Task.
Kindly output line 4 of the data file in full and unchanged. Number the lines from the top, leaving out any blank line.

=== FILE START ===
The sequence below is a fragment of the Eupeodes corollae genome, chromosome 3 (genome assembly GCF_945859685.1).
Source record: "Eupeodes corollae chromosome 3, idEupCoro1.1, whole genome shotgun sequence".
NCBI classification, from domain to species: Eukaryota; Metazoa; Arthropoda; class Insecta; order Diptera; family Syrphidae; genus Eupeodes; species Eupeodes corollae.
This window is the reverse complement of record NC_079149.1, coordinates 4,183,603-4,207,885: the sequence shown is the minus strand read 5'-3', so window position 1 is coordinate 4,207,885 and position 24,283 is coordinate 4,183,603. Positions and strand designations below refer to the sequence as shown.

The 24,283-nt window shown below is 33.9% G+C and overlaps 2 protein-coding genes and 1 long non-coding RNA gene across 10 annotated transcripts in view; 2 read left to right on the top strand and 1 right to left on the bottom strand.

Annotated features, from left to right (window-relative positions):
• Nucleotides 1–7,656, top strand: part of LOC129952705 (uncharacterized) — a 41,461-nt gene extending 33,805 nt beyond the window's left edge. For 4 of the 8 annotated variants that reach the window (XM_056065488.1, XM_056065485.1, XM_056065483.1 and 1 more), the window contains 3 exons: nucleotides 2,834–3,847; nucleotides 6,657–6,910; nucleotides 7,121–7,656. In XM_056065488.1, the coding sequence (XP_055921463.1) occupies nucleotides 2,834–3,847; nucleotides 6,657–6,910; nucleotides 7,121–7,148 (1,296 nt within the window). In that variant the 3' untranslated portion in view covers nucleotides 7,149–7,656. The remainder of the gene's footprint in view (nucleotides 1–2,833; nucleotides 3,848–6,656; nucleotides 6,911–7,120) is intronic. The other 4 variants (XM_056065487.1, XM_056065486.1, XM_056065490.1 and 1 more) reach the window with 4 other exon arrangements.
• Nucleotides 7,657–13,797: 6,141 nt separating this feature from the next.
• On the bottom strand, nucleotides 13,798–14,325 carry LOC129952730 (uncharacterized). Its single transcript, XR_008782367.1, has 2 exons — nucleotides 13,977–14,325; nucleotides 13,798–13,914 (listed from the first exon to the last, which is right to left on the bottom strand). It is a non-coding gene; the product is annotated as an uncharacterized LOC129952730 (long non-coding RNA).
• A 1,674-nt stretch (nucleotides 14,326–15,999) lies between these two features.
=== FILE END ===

This window is the reverse complement of record NC_079149.1, coordinates 4,183,603-4,207,885: the sequence shown is the minus strand read 5'-3', so window position 1 is coordinate 4,207,885 and position 24,283 is coordinate 4,183,603. Positions and strand designations below refer to the sequence as shown.